As for the first reason, I have always had a love for adventure but, unfortunately, I’m rather clumsy. I have a history of getting into difficulty with devices that move, with the result that I’ve gotten into a lot of jams. The good part of that is that I’ve given God a whole lot of chances to intervene to the rescue. God has handled many of these opportunities with a good dose of humor.


In my college years I commuted on a motorcycle, a Triumph 650, the precursor to the popular Bonneville. One day a car turned left in front of me, causing me to crash into her grille. Helmetless, I flew off the bike, leaving my shoes behind and heading directly toward a fire hydrant. My journey there was interrupted by a telephone pole, which I grazed with my chin. Although that encounter did nothing but break off a chip of bone, it put me into a flat spin that caused me to land on a grass strip and roll into the hydrant with my side instead of my head. The entire incident involved a millimeter-level precision that allowed me to live instead of die. In my mid-thirties I tried to carry a log much too big for me, with the result that for three years I was virtually a cripple, suffering under an almost unbearable back pain. One day I decided to go skiing anyway, which led to an excess of pain and caution causing me to go down the slope in a straight line, building up so much speed that when I crashed I cratered in like a bomb. Rather than aggravating my pain, it healed me. I’m pretty sure that God had a hand in that. My wife Carolyn and I still have a bike, a Goldwing, on which we have taken several major trips. On one such trip we found ourselves next to an ancient dump truck. Its worn out rear tire couldn’t handle the weight of the load and it exploded, sending shrapnel in all directions our way. We could see pieces whizzing past us, but not one piece hit Carolyn or me. On that same freeway, a car suddenly swerved to the right in front of us, exposing us to a ladder on the roadway. There was a jerk on the handlebars, and we missed the ladder by less than an inch. The jerk didn’t come from me. I know my limitations. In my early thirties, I took up flying. Among other things, I had an engine-out on takeoff on a very busy airfield in the middle of a very crowded city. I’m still here. Later I borrowed my twin brother’s ultralight and ran into a wind shear where I became the ball in an intense and protracted game of ping-pong. I don’t know how the craft remained intact. In the hang gliding community the phrase “Oh SHIT!” is repeated with distressing frequency. These words are mostly shouted when failing to hook in before launching off, looking at the face of a cliff, approaching a fence, landing on a cow or, like me, tumbling down to earth in a rotor. The glider hit the ground head-first, ripping my hands off the downtubes and crashing my head into the keel. It was eleven weeks before I could raise my arms above the horizontal, and there’s a bulb on my left arm where the tendons separated from the bones and left a useless muscle. But I’m still here. And I had taken Carolyn flying with me before that incident where she realized that I wasn’t to be trusted.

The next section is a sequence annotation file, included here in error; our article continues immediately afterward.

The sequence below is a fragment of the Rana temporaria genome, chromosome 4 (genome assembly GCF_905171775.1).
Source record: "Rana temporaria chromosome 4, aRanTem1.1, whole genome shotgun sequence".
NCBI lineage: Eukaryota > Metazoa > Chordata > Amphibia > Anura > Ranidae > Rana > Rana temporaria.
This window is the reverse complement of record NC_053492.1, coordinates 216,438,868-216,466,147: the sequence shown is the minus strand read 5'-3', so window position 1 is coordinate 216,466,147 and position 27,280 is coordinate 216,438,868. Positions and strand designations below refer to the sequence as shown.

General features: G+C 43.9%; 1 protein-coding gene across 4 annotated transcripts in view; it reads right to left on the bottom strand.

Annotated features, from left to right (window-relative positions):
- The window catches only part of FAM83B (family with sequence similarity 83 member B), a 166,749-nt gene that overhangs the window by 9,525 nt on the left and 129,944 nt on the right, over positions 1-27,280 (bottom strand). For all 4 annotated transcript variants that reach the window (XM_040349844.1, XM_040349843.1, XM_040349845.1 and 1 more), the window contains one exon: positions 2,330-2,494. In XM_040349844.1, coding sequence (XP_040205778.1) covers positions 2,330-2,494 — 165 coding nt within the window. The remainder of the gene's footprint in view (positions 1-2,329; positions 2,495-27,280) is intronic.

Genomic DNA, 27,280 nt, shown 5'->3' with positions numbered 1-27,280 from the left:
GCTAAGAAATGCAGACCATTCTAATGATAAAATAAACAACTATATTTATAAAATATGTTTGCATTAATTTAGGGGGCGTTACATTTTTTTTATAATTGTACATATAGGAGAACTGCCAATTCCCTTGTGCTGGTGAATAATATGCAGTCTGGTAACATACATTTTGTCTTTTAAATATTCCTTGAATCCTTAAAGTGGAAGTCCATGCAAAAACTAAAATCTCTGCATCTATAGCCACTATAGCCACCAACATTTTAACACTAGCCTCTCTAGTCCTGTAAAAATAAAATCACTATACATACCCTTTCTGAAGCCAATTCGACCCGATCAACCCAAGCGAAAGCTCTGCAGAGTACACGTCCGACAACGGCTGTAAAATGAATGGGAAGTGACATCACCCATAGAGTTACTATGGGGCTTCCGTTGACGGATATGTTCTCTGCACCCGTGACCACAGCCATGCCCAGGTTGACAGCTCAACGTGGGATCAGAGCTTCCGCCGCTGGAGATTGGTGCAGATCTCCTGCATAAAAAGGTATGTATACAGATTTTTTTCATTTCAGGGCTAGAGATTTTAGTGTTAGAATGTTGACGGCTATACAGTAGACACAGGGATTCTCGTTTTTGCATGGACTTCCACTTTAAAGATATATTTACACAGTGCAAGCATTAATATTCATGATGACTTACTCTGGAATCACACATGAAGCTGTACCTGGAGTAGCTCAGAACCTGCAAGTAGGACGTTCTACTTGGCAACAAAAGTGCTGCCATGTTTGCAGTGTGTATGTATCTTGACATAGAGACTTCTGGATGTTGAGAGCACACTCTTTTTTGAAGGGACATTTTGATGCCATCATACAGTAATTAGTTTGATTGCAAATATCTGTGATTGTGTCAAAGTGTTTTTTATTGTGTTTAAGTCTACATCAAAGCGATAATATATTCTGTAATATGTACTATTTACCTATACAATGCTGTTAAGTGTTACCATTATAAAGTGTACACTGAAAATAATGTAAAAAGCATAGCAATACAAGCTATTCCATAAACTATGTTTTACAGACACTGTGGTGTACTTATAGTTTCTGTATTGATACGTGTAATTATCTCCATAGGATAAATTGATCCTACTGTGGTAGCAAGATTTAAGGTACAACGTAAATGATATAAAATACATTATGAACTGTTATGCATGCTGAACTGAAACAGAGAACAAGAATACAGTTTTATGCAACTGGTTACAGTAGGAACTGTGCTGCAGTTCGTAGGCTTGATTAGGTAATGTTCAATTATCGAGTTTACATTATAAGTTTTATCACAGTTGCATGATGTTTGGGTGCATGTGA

There have been many other incidents, in all of which I’ve seen the Hand of God along with a gentle chuckle. It’s a wonderful intimacy.


I’ll continue with my response in the next posting.


[to be continued]

Published by Art Perkins